Now, at the current moment, we have unaccompanied minors. Some of them are being held for much longer than has been mandated, and that will also be deeply problematic for them, as well. But they are not being classified as refugees under any kind of American classification or under the UNHCR, High Commission on Refugees, classification.
And again, I think this is oftentimes very, very political. Why are people coming to the southern — to the south and coming to our southern border? Oftentimes it’s due to political and economic circumstances that the United States has had a role in playing, and the United States has any interest in not classifying them as refugees, because that would obligate the United States to welcome them in, but also it would highlight the ways by which what we do here in the United States impacts other countries and creates conditions for people wanting to flee.
AMY GOODMAN: And that story of fleeing from a place that the U.S. has been involved with — I mean, of course, with Vietnam, Laos, to say “involved with” is to put it mildly — bombing the country, continually at war with. The significance of how that shaped your view of the country you came to grow up in? And culturally, in this country, for example, you talk about being steeped in films like Apocalypse Now and what that meant to you, what people in this country who were born here understand, and what you felt coming from Vietnam.
VIET THANH NGUYEN: Well, I feel myself to be an American. I’ve grown up here since I was 4. And I think I deeply understand American culture, and I feel myself to be an American, which means I love many, many things about American culture, including things like American movies, including the many movies that the United States made about the Vietnam War, including Apocalypse Now. But watching a movie like Apocalypse Now was quite shocking for me at 11 or 12 years of age, because I felt myself to be an American, rooting for the American soldiers — up until the point they killed or massacred Vietnamese civilians. And then I felt myself split in two: Was I the American doing the killing, or was I the Vietnamese being killed? To me, that is a very basic question that applies to many other kinds of circumstances that my work addresses.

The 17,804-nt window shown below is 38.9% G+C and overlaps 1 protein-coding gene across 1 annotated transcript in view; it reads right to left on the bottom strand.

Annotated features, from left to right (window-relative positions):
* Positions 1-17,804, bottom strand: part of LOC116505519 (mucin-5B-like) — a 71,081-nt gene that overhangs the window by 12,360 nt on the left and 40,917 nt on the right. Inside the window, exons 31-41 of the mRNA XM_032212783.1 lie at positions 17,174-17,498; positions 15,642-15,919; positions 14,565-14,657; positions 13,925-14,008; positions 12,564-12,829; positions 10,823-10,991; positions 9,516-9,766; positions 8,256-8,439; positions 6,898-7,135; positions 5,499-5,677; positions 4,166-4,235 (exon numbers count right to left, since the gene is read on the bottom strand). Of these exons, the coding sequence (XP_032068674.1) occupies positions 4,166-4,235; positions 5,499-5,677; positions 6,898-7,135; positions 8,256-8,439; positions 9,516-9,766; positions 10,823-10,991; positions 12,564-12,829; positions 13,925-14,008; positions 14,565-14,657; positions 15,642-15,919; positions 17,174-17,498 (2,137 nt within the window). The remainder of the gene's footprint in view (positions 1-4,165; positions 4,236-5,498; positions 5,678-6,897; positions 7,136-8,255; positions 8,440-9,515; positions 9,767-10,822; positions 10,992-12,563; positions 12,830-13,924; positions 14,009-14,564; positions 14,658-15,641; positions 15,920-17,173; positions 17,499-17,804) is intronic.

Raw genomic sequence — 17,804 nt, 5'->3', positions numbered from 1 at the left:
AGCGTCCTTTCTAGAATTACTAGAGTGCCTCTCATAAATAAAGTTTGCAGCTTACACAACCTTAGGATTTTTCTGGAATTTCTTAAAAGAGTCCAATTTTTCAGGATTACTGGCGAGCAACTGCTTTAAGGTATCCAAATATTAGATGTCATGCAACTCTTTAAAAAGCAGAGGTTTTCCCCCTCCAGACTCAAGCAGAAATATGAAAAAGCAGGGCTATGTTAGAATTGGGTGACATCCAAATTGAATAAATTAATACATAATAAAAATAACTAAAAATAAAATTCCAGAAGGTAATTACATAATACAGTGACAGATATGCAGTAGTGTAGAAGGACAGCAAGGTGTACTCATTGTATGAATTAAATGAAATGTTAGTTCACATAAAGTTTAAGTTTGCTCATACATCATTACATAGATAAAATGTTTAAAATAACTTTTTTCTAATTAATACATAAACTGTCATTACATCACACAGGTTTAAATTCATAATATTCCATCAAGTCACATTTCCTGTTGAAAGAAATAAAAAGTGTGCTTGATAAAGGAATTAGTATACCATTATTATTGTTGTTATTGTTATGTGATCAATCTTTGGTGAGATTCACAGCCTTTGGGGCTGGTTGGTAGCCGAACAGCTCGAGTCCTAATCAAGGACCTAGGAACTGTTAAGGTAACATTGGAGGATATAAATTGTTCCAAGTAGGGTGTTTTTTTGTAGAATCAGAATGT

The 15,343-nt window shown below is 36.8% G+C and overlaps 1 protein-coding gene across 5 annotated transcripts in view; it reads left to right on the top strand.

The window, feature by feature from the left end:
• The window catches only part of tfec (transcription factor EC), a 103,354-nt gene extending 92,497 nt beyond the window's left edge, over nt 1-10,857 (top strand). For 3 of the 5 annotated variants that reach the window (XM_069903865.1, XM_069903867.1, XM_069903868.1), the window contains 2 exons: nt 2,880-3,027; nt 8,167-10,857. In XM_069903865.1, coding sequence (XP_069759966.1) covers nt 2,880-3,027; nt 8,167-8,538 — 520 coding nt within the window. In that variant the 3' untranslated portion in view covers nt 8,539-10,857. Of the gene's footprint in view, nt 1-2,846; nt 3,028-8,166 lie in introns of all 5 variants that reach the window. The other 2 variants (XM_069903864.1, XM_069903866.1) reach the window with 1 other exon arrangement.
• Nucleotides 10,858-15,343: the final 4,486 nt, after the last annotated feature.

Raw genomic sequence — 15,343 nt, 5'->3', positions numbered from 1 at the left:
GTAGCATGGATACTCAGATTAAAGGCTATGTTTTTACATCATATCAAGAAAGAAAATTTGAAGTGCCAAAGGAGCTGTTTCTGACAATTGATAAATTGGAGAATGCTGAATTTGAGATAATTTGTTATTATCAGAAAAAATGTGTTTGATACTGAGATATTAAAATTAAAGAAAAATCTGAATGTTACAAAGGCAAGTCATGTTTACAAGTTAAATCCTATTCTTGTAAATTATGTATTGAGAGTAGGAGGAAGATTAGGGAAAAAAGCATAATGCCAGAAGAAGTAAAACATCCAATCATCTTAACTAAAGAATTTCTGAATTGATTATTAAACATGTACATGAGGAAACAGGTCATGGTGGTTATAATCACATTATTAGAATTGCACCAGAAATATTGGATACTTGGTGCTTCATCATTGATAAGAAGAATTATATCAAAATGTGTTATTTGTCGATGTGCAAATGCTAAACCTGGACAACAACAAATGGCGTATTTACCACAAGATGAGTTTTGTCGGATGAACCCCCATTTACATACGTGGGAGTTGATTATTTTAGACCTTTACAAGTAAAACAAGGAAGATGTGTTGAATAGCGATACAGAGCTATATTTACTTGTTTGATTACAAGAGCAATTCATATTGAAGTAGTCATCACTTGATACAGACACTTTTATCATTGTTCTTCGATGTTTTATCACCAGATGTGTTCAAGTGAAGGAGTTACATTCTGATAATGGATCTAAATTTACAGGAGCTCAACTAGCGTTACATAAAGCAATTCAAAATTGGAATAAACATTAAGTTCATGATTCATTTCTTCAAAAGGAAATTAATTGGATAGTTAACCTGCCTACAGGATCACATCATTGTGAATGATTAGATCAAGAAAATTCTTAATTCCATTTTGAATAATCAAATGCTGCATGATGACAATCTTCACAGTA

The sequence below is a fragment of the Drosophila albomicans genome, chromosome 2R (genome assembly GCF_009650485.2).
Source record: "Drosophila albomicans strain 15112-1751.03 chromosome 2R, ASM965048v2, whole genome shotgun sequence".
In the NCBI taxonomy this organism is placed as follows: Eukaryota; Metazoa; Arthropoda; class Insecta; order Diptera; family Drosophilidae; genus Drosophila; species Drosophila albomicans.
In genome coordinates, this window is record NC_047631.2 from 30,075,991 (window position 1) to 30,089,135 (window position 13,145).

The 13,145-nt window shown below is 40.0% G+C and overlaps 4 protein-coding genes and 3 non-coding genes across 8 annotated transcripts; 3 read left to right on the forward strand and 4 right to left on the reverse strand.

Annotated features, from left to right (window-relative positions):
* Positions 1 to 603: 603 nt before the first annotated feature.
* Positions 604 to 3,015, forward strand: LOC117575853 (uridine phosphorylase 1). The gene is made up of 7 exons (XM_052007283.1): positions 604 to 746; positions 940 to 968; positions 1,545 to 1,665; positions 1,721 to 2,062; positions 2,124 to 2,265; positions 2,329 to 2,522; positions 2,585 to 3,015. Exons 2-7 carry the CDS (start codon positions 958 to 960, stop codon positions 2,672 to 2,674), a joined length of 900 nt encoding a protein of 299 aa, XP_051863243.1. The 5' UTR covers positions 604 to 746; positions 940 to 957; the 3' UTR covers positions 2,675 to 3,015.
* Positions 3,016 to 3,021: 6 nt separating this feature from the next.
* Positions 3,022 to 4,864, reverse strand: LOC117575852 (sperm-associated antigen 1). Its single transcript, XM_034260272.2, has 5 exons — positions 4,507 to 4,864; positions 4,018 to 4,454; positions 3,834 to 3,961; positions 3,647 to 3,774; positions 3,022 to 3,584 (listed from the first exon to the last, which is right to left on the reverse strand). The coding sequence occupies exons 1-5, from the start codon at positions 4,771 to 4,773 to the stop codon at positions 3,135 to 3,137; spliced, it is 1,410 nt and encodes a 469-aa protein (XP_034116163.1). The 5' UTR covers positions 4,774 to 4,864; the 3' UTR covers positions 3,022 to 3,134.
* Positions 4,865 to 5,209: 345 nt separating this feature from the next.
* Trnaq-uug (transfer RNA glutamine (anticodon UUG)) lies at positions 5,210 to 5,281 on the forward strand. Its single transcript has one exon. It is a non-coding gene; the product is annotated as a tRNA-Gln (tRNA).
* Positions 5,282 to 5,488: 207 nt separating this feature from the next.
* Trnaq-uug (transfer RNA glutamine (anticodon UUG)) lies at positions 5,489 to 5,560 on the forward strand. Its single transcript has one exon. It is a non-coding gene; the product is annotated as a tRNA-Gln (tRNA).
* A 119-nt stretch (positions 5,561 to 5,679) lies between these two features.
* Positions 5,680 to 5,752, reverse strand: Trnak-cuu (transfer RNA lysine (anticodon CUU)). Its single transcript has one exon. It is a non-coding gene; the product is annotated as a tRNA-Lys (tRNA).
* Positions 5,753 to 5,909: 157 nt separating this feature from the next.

But I think the most important thing about this is that it’s not just a personal issue for me. It’s not just a feeling of being divided and culturally divided, that many Asian Americans have spoken about. To me, what’s also important to understand here is that my very existence, and that of many other Vietnamese and Asian Americans in this country, we are here because of wars that the United States fought in Asia. And so, this speaks to a bifurcation in American history and culture that is true for so many people, that, on the one hand, this is a country of high ideals, of democracy and pluralism and opportunity; on the other hand, it’s a country that’s rooted in warfare and conquest, which has manifested itself in wars in Asia. And I think that we have an obligation as Americans to recognize the complications of this, both the possibilities of this country and its roots and its continuing immersion in warfare, genocide and colonization.
AMY GOODMAN: Professor Nguyen, your new book — and congratulations on it — The Committed, begins on a refugee boat. You severely object to people being called “boat people,” but you point out that, oh, Ulysses was on a boat, but we cast him in heroic terms. Pilgrims of the U.S. were boat people, but we called them “Founders.” Talk about the difference in how this country looks at different refugees.